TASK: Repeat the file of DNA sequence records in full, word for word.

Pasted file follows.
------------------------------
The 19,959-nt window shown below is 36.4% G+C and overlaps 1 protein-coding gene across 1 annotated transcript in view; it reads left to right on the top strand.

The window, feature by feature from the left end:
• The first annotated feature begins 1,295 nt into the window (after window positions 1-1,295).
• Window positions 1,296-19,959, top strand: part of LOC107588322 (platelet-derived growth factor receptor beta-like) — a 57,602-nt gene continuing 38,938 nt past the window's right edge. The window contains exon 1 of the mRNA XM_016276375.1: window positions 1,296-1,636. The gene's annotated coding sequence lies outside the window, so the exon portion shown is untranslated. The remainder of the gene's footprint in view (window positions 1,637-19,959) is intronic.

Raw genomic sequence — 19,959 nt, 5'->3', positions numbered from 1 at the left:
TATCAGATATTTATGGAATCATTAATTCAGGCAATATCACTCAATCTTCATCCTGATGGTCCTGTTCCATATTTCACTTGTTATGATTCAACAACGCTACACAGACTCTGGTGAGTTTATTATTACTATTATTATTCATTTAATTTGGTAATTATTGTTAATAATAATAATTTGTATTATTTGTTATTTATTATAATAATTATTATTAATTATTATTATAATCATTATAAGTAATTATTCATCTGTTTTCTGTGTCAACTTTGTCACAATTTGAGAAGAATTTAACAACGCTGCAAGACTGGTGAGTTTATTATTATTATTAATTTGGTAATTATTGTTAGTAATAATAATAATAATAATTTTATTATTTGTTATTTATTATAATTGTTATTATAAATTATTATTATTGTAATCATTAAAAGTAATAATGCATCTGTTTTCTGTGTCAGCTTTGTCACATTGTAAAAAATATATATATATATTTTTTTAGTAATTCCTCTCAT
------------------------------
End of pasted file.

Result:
The 19,959-nt window shown below is 36.4% G+C and overlaps 1 protein-coding gene across 1 annotated transcript in view; it reads left to right on the top strand.

The window, feature by feature from the left end:
• The first annotated feature begins 1,295 nt into the window (after window positions 1-1,295).
• Window positions 1,296-19,959, top strand: part of LOC107588322 (platelet-derived growth factor receptor beta-like) — a 57,602-nt gene continuing 38,938 nt past the window's right edge. The window contains exon 1 of the mRNA XM_016276375.1: window positions 1,296-1,636. The gene's annotated coding sequence lies outside the window, so the exon portion shown is untranslated. The remainder of the gene's footprint in view (window positions 1,637-19,959) is intronic.

Raw genomic sequence — 19,959 nt, 5'->3', positions numbered from 1 at the left:
TATCAGATATTTATGGAATCATTAATTCAGGCAATATCACTCAATCTTCATCCTGATGGTCCTGTTCCATATTTCACTTGTTATGATTCAACAACGCTACACAGACTCTGGTGAGTTTATTATTACTATTATTATTCATTTAATTTGGTAATTATTGTTAATAATAATAATTTGTATTATTTGTTATTTATTATAATAATTATTATTAATTATTATTATAATCATTATAAGTAATTATTCATCTGTTTTCTGTGTCAACTTTGTCACAATTTGAGAAGAATTTAACAACGCTGCAAGACTGGTGAGTTTATTATTATTATTAATTTGGTAATTATTGTTAGTAATAATAATAATAATAATTTTATTATTTGTTATTTATTATAATTGTTATTATAAATTATTATTATTGTAATCATTAAAAGTAATAATGCATCTGTTTTCTGTGTCAGCTTTGTCACATTGTAAAAAATATATATATATATTTTTTTAGTAATTCCTCTCAT